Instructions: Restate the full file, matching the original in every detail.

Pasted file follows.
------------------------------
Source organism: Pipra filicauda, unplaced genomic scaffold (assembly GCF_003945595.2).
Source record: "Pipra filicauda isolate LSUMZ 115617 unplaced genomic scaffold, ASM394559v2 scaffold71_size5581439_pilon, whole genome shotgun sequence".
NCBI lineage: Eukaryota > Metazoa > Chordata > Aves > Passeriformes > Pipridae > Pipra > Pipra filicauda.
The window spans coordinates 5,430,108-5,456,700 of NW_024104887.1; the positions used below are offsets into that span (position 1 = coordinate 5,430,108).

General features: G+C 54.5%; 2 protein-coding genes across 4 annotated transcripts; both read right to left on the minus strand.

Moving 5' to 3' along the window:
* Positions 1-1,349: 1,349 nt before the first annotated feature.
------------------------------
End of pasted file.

Source organism: Pipra filicauda, unplaced genomic scaffold (assembly GCF_003945595.2).
Source record: "Pipra filicauda isolate LSUMZ 115617 unplaced genomic scaffold, ASM394559v2 scaffold71_size5581439_pilon, whole genome shotgun sequence".
NCBI lineage: Eukaryota > Metazoa > Chordata > Aves > Passeriformes > Pipridae > Pipra > Pipra filicauda.
The window spans coordinates 5,430,108-5,456,700 of NW_024104887.1; the positions used below are offsets into that span (position 1 = coordinate 5,430,108).

General features: G+C 54.5%; 2 protein-coding genes across 4 annotated transcripts; both read right to left on the minus strand.

Moving 5' to 3' along the window:
* Positions 1-1,349: 1,349 nt before the first annotated feature.